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When Harry Met Sally... (R)
20th Century Studios; AFI Catalog; IMDb; MGM; Rotten Tomatoes; Shout! Factory; TV Tropes; Wikipedia
streaming sites: Amazon; Google Play; iTunes; Vudu; YouTube

Caution: spoilers.

This came out in 1989, but I didn't see it until 2017. Twenty. Seventeen. So anyway, I've always been sort of ambivalent about whether I wanted to see it, because really, the only thing I knew about it was the infamous scene where Sally fakes an orgasm in a deli, to prove to Harry that he wouldn't know if a woman faked one with him. And, you know, I'm kind of a prudish virgin, and all, so... whatevs. (But I'm getting ahead of myself.) I did always kind of want to see the movie. Because it's like a modern classic, you know? And, now I have.

Anyway, it starts in 1977, when Harry Burns (Billy Crystal) and Sally Albright (Meg Ryan) are driving from Chicago to New York together. I gather they both attended the same college in Chicago, and graduated at the same time, but didn't actually know each other until starting the trip together. It had apparently been arranged by a fellow student named Amanda, who was Harry's girlfriend and a friend of Sally's. During the drive, Harry and Sally get to know each other. And I gotta say, I really didn't like Harry. His personality might be seen as amusingly (possibly even charmingly) eccentric. They talk about his "dark side," but I didn't really think it was all that dark. And I probably could have liked him, if I didn't find him so unbearably annoying. It's not just that I disagreed with most of the things he said, it's that I took offense at his clear belief that "all men" think the same way he did about those things, when in fact I, a man, feel very, very differently. As for Sally... I suppose she had quirks of her own, but generally I thought she was okay. Anyway, at one point Harry sort of makes a pass at her. At first he denied that that was what he was doing, and I could actually believe it, I mean, a man can call a woman attractive without it being a come-on. But it soon seems he probably was coming on to her. Which... is fine. I mean, she turns him down, and that's pretty much that. She says they'll just be friends, and he says men and women can't be just friends, which is the thing that probably most annoyed me about him. But whatevs, they each have their own beliefs, and neither tries to force the issue, or anything. So they arrive in New York, and go their separate ways.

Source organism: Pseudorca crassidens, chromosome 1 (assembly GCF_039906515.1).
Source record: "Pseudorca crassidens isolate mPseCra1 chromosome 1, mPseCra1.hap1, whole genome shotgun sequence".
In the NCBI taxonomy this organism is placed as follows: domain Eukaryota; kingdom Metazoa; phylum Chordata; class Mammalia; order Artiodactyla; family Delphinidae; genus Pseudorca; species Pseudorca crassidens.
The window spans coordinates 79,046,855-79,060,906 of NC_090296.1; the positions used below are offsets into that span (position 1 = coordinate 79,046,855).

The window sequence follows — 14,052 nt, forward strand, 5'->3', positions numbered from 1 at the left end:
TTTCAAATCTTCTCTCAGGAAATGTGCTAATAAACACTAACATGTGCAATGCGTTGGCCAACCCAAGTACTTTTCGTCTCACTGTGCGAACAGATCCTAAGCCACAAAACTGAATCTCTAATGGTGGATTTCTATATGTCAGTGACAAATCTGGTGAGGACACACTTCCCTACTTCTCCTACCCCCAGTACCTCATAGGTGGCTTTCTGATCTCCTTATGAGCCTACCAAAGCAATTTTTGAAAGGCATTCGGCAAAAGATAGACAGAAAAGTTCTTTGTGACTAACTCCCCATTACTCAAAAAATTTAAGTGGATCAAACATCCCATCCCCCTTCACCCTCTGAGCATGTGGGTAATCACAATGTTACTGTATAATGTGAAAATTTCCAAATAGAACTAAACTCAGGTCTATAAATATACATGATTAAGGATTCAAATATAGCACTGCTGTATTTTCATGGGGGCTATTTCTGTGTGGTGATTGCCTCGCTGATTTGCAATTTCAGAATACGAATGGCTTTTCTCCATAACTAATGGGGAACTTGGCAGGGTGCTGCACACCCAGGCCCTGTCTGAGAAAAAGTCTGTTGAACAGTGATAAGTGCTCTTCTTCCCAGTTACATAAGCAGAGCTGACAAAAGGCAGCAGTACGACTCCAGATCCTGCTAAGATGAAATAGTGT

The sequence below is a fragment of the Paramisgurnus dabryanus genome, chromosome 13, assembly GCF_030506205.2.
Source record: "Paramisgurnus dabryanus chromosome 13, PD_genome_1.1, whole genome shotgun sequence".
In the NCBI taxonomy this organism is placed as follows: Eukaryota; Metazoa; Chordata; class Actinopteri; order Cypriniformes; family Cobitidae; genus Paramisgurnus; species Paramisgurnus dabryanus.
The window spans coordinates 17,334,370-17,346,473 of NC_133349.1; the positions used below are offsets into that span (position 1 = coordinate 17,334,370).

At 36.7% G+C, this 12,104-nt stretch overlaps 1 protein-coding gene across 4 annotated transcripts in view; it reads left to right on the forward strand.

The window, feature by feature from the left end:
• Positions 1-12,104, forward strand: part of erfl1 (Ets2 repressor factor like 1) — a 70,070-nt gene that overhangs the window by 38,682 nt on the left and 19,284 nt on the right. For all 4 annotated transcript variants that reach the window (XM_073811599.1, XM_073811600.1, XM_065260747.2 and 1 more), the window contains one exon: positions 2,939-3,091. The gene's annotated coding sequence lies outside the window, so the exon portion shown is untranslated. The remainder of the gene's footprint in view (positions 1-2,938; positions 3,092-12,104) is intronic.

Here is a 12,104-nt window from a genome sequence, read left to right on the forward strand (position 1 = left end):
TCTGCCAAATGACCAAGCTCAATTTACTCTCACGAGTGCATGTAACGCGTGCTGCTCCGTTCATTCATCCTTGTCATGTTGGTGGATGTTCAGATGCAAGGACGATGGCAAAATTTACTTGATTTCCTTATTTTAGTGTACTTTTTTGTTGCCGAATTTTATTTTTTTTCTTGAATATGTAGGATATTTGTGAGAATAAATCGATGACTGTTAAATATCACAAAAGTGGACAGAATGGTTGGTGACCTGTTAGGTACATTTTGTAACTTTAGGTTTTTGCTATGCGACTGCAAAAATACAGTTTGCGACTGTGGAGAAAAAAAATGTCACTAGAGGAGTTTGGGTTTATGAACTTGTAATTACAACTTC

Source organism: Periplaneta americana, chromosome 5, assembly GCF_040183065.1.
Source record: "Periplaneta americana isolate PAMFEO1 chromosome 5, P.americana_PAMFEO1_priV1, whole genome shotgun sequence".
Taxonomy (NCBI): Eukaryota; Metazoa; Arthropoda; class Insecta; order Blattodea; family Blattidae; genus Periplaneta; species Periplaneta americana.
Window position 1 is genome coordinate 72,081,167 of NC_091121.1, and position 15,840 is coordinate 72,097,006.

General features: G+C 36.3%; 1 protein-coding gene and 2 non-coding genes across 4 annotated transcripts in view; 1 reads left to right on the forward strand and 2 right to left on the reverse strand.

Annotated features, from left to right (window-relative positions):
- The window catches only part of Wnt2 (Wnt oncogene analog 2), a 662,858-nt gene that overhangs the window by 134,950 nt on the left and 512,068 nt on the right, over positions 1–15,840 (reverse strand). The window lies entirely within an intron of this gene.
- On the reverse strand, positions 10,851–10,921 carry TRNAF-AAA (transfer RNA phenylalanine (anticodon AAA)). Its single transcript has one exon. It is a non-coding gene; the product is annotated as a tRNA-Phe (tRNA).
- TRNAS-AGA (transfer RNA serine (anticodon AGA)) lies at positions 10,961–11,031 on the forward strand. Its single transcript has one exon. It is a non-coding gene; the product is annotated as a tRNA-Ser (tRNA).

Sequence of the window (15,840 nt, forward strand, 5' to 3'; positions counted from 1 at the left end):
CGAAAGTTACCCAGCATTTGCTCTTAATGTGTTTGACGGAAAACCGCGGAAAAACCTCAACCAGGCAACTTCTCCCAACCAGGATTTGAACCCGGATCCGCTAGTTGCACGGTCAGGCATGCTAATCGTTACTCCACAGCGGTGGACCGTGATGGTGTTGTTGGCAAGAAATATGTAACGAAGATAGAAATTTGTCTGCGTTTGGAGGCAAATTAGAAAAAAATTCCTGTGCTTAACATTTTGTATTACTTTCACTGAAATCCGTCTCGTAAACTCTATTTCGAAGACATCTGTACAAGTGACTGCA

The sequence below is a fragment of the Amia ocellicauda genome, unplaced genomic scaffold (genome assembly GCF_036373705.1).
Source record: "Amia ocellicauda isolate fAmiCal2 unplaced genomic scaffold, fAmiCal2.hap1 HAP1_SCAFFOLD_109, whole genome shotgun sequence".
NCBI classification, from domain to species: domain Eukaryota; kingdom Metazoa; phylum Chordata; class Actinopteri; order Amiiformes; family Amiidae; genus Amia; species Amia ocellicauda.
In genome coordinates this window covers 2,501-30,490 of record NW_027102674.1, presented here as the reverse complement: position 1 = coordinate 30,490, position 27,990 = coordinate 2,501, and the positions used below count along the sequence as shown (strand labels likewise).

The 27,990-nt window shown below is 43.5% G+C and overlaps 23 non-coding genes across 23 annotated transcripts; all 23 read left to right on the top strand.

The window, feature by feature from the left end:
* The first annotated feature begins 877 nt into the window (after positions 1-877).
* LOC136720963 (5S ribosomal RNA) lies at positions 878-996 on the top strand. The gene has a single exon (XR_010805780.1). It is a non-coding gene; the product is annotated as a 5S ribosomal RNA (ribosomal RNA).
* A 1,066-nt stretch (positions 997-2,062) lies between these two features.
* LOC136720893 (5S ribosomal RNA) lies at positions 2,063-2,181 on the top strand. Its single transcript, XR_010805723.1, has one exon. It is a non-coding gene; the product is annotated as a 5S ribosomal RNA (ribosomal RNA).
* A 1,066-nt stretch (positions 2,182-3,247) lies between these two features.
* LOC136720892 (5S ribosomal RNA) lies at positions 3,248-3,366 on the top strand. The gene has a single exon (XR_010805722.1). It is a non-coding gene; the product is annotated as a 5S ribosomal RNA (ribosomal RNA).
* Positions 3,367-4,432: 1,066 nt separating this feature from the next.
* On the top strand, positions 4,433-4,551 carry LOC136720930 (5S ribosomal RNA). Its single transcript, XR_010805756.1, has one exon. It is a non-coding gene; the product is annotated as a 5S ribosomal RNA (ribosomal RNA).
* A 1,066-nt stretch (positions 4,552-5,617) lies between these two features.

Five years later, they meet again, and share a flight together. Sally is involved with a man named Joe, and Harry is engaged to a woman named Helen. They do some more talking, and at first I thought Harry might have matured a bit, but after a little while, I went back to sort of disliking him. Once again, they go their separate ways.

Another five years pass. Sally has lunch with a couple of friends, and tells them that she and Joe had broken up. One of her friends... I don't think we see her again after this scene, so she's not that important. But the other one, Marie (Carrie Fisher), will remain a close friend of Sally's throughout the movie. Around the same time, Harry attends a ball game with his friend Jess, whom he talks to about how he came to discover Helen wanted to divorce him. Not long after that, Harry and Sally run into each other again at a book store, and this time around, they actually do become friends. From this point on, I started liking Harry somewhat, even though his thoughts on romantic matters continued to differ from my own. Anyway, I did basically like Harry and Sally's friendship.

Well... at one point, they go on a double date, where Harry has set Sally up with Jess, and Sally has set Harry up with Marie. It clearly isn't going all that well, but then Jess and Marie suddenly hit it off, and end up starting a relationship. And... I guess Harry and Sally continue to date other people, though it's always obvious that they're both a bit jealous, even if they'd never say anything. (I also want to mention that throughout the movie, we periodically see scenes of old married couples talking about how they got together, which is obviously leading up to the final scene, in which Harry and Sally talk about how they got together. So there's never really any doubt that they will. Eventually.)

And... I guess I don't want to say any more about how things play out, like, how they finally go from being friends to being more than that. And I do have mixed feelings about the whole thing. On the one hand, I can't help feeling that the fact that they eventually get together kind of betrays the idea that men and women really can be just friends, even if they're attracted to each other, without there being any sexual tension, or anything. But on the other hand, I also feel that friendship is an important prerequisite to a viable romantic relationship. And I do feel that by the time things go in that direction, Harry and Sally had truly come to see each other as best friends. So, I didn't mind the direction their relationship took, in the end. And I do see the movie as genuinely romantic. ...But I still mainly see it as a comedy.

Oh, and there's a fake trailer for a fake sequel on Funny or Die.

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